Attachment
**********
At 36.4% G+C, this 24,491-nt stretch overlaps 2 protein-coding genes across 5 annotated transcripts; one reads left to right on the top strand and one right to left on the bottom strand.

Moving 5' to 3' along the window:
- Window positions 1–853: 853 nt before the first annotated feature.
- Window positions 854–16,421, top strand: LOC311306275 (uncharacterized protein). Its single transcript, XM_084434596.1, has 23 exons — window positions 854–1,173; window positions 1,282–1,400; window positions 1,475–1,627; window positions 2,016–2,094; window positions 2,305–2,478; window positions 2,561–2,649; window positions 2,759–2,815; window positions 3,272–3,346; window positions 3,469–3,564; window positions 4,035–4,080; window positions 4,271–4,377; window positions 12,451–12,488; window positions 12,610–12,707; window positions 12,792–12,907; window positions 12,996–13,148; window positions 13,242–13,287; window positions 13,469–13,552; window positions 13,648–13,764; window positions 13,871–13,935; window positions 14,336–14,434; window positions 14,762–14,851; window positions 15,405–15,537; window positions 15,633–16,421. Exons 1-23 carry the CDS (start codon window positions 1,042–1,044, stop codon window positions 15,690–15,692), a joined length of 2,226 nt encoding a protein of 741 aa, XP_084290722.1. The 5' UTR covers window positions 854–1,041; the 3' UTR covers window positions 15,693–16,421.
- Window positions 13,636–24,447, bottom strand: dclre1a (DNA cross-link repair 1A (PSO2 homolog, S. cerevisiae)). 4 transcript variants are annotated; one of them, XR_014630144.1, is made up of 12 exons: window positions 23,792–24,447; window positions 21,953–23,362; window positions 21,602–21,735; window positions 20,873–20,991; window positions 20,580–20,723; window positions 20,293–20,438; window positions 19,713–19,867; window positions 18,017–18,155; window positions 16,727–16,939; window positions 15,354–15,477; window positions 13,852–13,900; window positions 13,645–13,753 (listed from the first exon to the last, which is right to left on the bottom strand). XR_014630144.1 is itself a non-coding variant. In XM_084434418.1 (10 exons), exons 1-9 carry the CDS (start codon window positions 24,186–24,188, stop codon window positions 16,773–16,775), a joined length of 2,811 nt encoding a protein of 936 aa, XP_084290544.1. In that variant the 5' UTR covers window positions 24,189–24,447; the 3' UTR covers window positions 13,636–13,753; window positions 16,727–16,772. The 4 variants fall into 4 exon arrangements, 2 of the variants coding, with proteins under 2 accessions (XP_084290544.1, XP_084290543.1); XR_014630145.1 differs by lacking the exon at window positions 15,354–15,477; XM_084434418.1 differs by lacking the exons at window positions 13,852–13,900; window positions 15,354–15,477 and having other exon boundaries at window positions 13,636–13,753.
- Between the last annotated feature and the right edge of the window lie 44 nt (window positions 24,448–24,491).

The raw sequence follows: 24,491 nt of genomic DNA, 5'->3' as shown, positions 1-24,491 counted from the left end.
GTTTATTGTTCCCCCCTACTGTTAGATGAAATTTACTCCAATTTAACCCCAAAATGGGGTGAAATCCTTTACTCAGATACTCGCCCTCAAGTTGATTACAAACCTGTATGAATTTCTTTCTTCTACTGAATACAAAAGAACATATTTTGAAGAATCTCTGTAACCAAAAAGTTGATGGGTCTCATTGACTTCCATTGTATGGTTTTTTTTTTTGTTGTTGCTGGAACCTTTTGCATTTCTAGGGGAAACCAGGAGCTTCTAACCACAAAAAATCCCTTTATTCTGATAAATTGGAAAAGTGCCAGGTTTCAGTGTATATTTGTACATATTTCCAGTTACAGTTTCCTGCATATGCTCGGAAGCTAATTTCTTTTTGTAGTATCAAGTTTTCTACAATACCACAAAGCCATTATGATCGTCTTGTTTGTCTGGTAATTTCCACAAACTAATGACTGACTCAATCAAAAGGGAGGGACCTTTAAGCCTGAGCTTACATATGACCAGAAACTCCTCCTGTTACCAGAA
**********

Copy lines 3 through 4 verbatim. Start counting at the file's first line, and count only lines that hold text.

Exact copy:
- Window positions 1–853: 853 nt before the first annotated feature.
- Window positions 854–16,421, top strand: LOC311306275 (uncharacterized protein). Its single transcript, XM_084434596.1, has 23 exons — window positions 854–1,173; window positions 1,282–1,400; window positions 1,475–1,627; window positions 2,016–2,094; window positions 2,305–2,478; window positions 2,561–2,649; window positions 2,759–2,815; window positions 3,272–3,346; window positions 3,469–3,564; window positions 4,035–4,080; window positions 4,271–4,377; window positions 12,451–12,488; window positions 12,610–12,707; window positions 12,792–12,907; window positions 12,996–13,148; window positions 13,242–13,287; window positions 13,469–13,552; window positions 13,648–13,764; window positions 13,871–13,935; window positions 14,336–14,434; window positions 14,762–14,851; window positions 15,405–15,537; window positions 15,633–16,421. Exons 1-23 carry the CDS (start codon window positions 1,042–1,044, stop codon window positions 15,690–15,692), a joined length of 2,226 nt encoding a protein of 741 aa, XP_084290722.1. The 5' UTR covers window positions 854–1,041; the 3' UTR covers window positions 15,693–16,421.